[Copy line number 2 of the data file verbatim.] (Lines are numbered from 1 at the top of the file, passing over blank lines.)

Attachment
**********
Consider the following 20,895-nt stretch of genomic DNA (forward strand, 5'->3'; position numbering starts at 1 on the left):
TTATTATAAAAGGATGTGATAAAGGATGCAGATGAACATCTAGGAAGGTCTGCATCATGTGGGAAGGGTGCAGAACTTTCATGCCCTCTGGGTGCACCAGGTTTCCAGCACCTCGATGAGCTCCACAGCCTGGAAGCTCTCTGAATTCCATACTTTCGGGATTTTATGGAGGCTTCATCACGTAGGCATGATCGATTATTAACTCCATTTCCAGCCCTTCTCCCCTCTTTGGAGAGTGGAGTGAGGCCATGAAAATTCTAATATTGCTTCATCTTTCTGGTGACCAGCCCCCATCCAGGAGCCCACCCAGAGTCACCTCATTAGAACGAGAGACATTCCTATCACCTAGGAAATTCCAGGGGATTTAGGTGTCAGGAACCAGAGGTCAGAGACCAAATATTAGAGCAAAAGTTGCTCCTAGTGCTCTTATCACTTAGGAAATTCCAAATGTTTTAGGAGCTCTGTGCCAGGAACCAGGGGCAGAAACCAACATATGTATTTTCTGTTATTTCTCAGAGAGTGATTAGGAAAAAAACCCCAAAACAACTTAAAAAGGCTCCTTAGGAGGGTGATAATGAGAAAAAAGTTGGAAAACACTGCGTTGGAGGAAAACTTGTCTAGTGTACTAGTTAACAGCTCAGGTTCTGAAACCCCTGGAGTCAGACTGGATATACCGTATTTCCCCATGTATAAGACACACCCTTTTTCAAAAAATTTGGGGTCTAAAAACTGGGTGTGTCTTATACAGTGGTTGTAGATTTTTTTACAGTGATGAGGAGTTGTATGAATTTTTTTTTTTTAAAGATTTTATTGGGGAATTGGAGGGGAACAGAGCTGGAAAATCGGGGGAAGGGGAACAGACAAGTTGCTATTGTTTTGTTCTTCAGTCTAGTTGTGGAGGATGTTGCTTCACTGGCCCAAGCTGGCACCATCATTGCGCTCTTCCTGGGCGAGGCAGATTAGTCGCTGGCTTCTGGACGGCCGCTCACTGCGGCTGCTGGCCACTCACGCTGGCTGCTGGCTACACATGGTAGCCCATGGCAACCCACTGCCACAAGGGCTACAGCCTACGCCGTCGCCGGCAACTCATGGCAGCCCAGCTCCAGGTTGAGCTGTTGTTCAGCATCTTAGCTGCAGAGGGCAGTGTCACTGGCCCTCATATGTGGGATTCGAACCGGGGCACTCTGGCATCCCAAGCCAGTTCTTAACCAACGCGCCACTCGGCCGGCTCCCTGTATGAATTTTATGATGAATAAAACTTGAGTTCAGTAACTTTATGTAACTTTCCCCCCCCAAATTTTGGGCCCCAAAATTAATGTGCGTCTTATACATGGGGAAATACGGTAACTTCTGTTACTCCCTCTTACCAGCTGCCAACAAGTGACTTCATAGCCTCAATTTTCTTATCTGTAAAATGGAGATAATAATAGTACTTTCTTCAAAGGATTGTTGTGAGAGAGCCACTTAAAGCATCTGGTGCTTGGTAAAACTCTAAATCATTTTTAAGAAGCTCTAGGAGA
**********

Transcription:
TTATTATAAAAGGATGTGATAAAGGATGCAGATGAACATCTAGGAAGGTCTGCATCATGTGGGAAGGGTGCAGAACTTTCATGCCCTCTGGGTGCACCAGGTTTCCAGCACCTCGATGAGCTCCACAGCCTGGAAGCTCTCTGAATTCCATACTTTCGGGATTTTATGGAGGCTTCATCACGTAGGCATGATCGATTATTAACTCCATTTCCAGCCCTTCTCCCCTCTTTGGAGAGTGGAGTGAGGCCATGAAAATTCTAATATTGCTTCATCTTTCTGGTGACCAGCCCCCATCCAGGAGCCCACCCAGAGTCACCTCATTAGAACGAGAGACATTCCTATCACCTAGGAAATTCCAGGGGATTTAGGTGTCAGGAACCAGAGGTCAGAGACCAAATATTAGAGCAAAAGTTGCTCCTAGTGCTCTTATCACTTAGGAAATTCCAAATGTTTTAGGAGCTCTGTGCCAGGAACCAGGGGCAGAAACCAACATATGTATTTTCTGTTATTTCTCAGAGAGTGATTAGGAAAAAAACCCCAAAACAACTTAAAAAGGCTCCTTAGGAGGGTGATAATGAGAAAAAAGTTGGAAAACACTGCGTTGGAGGAAAACTTGTCTAGTGTACTAGTTAACAGCTCAGGTTCTGAAACCCCTGGAGTCAGACTGGATATACCGTATTTCCCCATGTATAAGACACACCCTTTTTCAAAAAATTTGGGGTCTAAAAACTGGGTGTGTCTTATACAGTGGTTGTAGATTTTTTTACAGTGATGAGGAGTTGTATGAATTTTTTTTTTTTAAAGATTTTATTGGGGAATTGGAGGGGAACAGAGCTGGAAAATCGGGGGAAGGGGAACAGACAAGTTGCTATTGTTTTGTTCTTCAGTCTAGTTGTGGAGGATGTTGCTTCACTGGCCCAAGCTGGCACCATCATTGCGCTCTTCCTGGGCGAGGCAGATTAGTCGCTGGCTTCTGGACGGCCGCTCACTGCGGCTGCTGGCCACTCACGCTGGCTGCTGGCTACACATGGTAGCCCATGGCAACCCACTGCCACAAGGGCTACAGCCTACGCCGTCGCCGGCAACTCATGGCAGCCCAGCTCCAGGTTGAGCTGTTGTTCAGCATCTTAGCTGCAGAGGGCAGTGTCACTGGCCCTCATATGTGGGATTCGAACCGGGGCACTCTGGCATCCCAAGCCAGTTCTTAACCAACGCGCCACTCGGCCGGCTCCCTGTATGAATTTTATGATGAATAAAACTTGAGTTCAGTAACTTTATGTAACTTTCCCCCCCCAAATTTTGGGCCCCAAAATTAATGTGCGTCTTATACATGGGGAAATACGGTAACTTCTGTTACTCCCTCTTACCAGCTGCCAACAAGTGACTTCATAGCCTCAATTTTCTTATCTGTAAAATGGAGATAATAATAGTACTTTCTTCAAAGGATTGTTGTGAGAGAGCCACTTAAAGCATCTGGTGCTTGGTAAAACTCTAAATCATTTTTAAGAAGCTCTAGGAGA